Why Can’t We Talk About Heath Ledger’s Drug Addiction?
February 6, 2008
As a follow to my prior comments pointing out that the press reports on Heath Ledger’s death were unnecessarily devoid of neuropharmacological perspective, I’ll note that the report on the drugs found in Heath Ledger’s body after his death is now out. Abel Pharmboy has the call:
this report is just in from AP on Heath Ledger’s toxicology report:
The cause of death was “acute intoxication by the combined effects of oxycodone, hydrocodone, diazepam, temazepam, alprazolam and doxylamine,” spokeswoman Ellen Borakove said in a statement.
The opiates oxycodone (OxyContinTM) and hydrocodone (VicodinTM and a host of other products) did not appear, to my knowledge, in the news that leaked out in the days following Ledger’s death. This is an interesting twist.
The Monitoring the Future survey tells us (see Volume 2, Figures 9-10b and 9-10c) that 12th graders and non-college young adults 1-4 yrs post highschool run respectable 12-month prevalence rates for nonprescription use of Oxycontin (3-5%) and Vicodin (9-11%). More on Oxycontin abuse is only a PubMed search away. And everyone knows about Brett Favre’s and Rush Limbaugh’s little problems. In short, those prescription pain killers have abuse potential and it would not be too surprising if anyone found with them on board was using them outside of legitimate medical control.
Back to our story. We’ve heard a lot in the news reports suggesting that Ledger was having trouble sleeping and was “anxious”. Hence the benzodiazepines and sleep aids. What we have not heard is that he had some chronic pain condition that might have explained a prescription for hydrocodone or oxycodone. MTV News is tepidly reporting the drug abuse angle:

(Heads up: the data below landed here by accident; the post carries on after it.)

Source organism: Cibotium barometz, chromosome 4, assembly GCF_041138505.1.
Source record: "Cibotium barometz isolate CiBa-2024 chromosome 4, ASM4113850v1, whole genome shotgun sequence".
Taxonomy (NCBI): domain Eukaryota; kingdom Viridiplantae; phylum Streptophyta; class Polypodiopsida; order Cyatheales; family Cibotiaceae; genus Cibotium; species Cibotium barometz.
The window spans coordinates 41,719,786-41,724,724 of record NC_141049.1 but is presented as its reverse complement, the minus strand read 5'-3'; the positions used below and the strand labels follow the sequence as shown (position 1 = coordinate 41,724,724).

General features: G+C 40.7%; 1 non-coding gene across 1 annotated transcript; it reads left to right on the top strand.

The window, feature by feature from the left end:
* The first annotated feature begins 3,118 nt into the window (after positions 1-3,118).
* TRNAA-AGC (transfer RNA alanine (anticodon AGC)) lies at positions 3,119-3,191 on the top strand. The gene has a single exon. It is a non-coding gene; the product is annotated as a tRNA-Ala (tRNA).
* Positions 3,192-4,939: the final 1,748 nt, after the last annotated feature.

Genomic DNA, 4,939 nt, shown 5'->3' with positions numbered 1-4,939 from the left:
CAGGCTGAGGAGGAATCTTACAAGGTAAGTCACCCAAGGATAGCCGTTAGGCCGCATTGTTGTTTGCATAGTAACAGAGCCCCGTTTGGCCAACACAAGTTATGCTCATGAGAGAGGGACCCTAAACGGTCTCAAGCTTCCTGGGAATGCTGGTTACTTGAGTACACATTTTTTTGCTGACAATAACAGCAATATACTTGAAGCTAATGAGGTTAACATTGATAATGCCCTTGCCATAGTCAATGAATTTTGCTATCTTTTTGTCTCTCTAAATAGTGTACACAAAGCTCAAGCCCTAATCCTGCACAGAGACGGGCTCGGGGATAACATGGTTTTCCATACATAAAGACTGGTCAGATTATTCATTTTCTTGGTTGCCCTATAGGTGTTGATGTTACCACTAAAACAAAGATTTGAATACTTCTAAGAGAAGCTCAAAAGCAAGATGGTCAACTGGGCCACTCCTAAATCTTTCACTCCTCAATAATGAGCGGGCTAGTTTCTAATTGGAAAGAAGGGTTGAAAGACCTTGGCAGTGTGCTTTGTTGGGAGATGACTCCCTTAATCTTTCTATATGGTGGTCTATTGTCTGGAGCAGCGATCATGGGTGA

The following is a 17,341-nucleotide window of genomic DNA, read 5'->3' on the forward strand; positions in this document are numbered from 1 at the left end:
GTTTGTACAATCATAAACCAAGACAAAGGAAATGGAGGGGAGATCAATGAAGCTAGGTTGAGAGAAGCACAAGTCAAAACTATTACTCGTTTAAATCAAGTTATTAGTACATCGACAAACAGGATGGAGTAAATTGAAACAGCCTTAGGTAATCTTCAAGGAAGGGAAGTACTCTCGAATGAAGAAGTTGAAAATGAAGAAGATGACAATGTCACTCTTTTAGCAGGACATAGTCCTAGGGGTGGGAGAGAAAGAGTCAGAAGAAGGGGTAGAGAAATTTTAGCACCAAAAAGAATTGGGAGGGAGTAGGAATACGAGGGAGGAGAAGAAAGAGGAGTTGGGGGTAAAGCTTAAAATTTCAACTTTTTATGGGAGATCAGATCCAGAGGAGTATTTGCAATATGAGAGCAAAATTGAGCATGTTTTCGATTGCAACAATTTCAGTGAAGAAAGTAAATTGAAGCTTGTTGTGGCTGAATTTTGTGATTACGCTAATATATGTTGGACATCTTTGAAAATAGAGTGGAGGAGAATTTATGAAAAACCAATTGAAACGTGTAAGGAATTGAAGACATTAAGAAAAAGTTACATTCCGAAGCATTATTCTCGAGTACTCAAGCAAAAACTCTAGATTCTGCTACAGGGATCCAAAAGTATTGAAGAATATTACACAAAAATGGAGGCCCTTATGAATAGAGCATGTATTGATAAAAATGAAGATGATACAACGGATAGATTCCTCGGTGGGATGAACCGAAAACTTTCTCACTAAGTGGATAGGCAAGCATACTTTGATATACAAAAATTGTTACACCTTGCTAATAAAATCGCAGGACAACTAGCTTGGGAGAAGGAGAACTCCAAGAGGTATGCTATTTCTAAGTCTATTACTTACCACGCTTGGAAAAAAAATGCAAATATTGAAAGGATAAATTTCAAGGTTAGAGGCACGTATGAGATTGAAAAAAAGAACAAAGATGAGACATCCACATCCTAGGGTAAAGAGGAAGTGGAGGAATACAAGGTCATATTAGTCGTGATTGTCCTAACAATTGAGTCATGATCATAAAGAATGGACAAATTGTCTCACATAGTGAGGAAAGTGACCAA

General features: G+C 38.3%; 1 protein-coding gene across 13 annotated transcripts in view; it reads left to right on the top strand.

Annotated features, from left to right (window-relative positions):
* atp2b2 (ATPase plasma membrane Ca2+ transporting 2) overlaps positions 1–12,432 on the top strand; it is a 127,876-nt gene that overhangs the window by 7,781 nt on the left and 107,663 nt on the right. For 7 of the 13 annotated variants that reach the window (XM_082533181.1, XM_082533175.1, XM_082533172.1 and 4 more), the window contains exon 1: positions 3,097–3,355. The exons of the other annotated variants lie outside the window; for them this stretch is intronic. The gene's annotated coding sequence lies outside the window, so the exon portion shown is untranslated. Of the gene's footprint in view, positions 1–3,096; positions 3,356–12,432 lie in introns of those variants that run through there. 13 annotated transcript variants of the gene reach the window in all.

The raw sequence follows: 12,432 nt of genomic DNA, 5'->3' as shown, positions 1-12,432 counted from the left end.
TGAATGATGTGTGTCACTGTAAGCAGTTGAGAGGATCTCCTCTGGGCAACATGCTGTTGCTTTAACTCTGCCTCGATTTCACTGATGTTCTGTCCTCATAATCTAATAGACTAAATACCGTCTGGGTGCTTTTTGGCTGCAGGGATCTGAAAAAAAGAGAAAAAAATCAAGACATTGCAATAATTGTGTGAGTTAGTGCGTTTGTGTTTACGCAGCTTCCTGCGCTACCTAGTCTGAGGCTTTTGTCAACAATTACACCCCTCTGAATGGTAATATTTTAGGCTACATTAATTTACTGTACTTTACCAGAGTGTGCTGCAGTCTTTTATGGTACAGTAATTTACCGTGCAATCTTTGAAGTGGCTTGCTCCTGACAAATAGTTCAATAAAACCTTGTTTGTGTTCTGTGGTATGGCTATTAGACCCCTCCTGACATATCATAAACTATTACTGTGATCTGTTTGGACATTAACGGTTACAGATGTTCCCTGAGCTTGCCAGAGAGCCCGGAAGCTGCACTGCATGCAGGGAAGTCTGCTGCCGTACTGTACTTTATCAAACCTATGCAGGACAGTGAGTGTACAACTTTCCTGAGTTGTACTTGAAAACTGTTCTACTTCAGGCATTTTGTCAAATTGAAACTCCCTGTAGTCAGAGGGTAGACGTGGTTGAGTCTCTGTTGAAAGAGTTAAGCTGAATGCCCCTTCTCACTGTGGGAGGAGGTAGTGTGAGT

Heath Ledger, who died January 22 in a New York apartment, suffered from an addiction to sleeping medication, a source close to the situation confirmed to MTV News.
The confirmation comes a day after several syndicated entertainment shows, including “The Insider” and “Entertainment Tonight,” quashed a video that reportedly showed Ledger talking about drugs at a Hollywood party. In the video, Ledger is seen reportedly saying, “I used to smoke five joints a day for 20 years.” AP reports that Natalie Portman and Sarah Jessica Parker, among other celebrities, pressured “ET” not to run the video.
This, naturally, brings me back to my observation that it is stupid to brush the drug abuse and drug dependence issues under the carpet if that is indeed a contributing factor. A little pot habit? Is it really necessary to suppress this? Or is there more being “quashed” here?
From US magazine we have additional backstory:
For three years, [Mother of Ledger’s daughter, Michelle] Williams was a firsthand witness to the gifted actor’s use of alcohol and drugs, including cocaine, heroin and “a variety of pills,” says a Ledger confidant.
In March 2006 – just weeks after the couple walked the Oscars red carpet and when daughter Matilda was only five months old – Williams drove Ledger to Promises Treatment Center in Malibu, California, the confidant tells Us Weekly.
Ledger refused to check in, instead swaying her with a pledge to clean up.
Interestingly, Michelle Williams’ publicist issues a denial of the “rehab” story but fails to deny the addiction part of the story.
There is a point in this situation, to determining and reporting this as a case in which an addiction to drugs led to an accidental overdose. Particularly if, as I speculated before, the accidental overdose resulted not from the combination of low doses of multiple drugs, but rather from a change in tolerance to those drugs. Either way however, it is useful to report and publicize. Dry warnings on the pill bottle not to mix with other prescription drugs are simply not as salient as “Your movie idol killed himself accidentally by combining the prescribed dose of six different drugs” (if this is what happened). The chance to communicate the fact that if you go abstinent from a chronic drug habit, you may no longer tolerate the previously desirable dose is key. Again, if this is what happened.
Why do we need to cover all of this up just because Ledger’s “condition” so to speak was drug abuse (if it was)?
Would we have the same squeamishness if he had plowed into a tree skiing, come down with cancer, suffered a highspeed motorsports accident, etc? Would it have been “Umm, yeah, he died. Not gonna tell you how or why. Now respect the family please and go away“? Heck, we probably would have less coverup if he’d died of AIDS in this post-Magic era!
We need to get past this. So that realistic impressions of what we know about the potential effects of dosing oneself with various drugs can be sunk into the public knowledge base. This is what science is for, is it not? So that people know things.
[Update 2/7/08: Additional thoughts from Pure Pedantry and PalMD]